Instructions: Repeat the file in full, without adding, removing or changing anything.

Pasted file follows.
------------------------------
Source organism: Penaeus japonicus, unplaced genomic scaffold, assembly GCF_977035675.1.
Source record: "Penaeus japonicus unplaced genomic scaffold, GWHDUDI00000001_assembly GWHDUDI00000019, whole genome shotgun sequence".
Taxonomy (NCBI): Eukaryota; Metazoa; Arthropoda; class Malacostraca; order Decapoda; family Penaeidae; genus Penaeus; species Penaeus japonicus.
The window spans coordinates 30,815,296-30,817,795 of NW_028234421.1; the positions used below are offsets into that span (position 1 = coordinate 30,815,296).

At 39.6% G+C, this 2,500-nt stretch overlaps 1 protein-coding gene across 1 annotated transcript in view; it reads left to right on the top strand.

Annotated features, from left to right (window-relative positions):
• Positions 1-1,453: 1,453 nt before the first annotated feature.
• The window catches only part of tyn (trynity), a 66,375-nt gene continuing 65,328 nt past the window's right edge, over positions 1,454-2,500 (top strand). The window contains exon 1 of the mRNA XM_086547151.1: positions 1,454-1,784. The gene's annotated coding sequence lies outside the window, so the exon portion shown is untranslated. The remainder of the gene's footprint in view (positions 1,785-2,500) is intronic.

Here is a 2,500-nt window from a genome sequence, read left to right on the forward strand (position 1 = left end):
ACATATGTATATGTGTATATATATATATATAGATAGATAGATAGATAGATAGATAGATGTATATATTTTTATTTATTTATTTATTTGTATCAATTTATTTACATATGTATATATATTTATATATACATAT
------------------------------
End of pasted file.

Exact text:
Source organism: Penaeus japonicus, unplaced genomic scaffold, assembly GCF_977035675.1.
Source record: "Penaeus japonicus unplaced genomic scaffold, GWHDUDI00000001_assembly GWHDUDI00000019, whole genome shotgun sequence".
Taxonomy (NCBI): Eukaryota; Metazoa; Arthropoda; class Malacostraca; order Decapoda; family Penaeidae; genus Penaeus; species Penaeus japonicus.
The window spans coordinates 30,815,296-30,817,795 of NW_028234421.1; the positions used below are offsets into that span (position 1 = coordinate 30,815,296).

At 39.6% G+C, this 2,500-nt stretch overlaps 1 protein-coding gene across 1 annotated transcript in view; it reads left to right on the top strand.

Annotated features, from left to right (window-relative positions):
• Positions 1-1,453: 1,453 nt before the first annotated feature.
• The window catches only part of tyn (trynity), a 66,375-nt gene continuing 65,328 nt past the window's right edge, over positions 1,454-2,500 (top strand). The window contains exon 1 of the mRNA XM_086547151.1: positions 1,454-1,784. The gene's annotated coding sequence lies outside the window, so the exon portion shown is untranslated. The remainder of the gene's footprint in view (positions 1,785-2,500) is intronic.

Here is a 2,500-nt window from a genome sequence, read left to right on the forward strand (position 1 = left end):
ACATATGTATATGTGTATATATATATATATAGATAGATAGATAGATAGATAGATAGATGTATATATTTTTATTTATTTATTTATTTGTATCAATTTATTTACATATGTATATATATTTATATATACATAT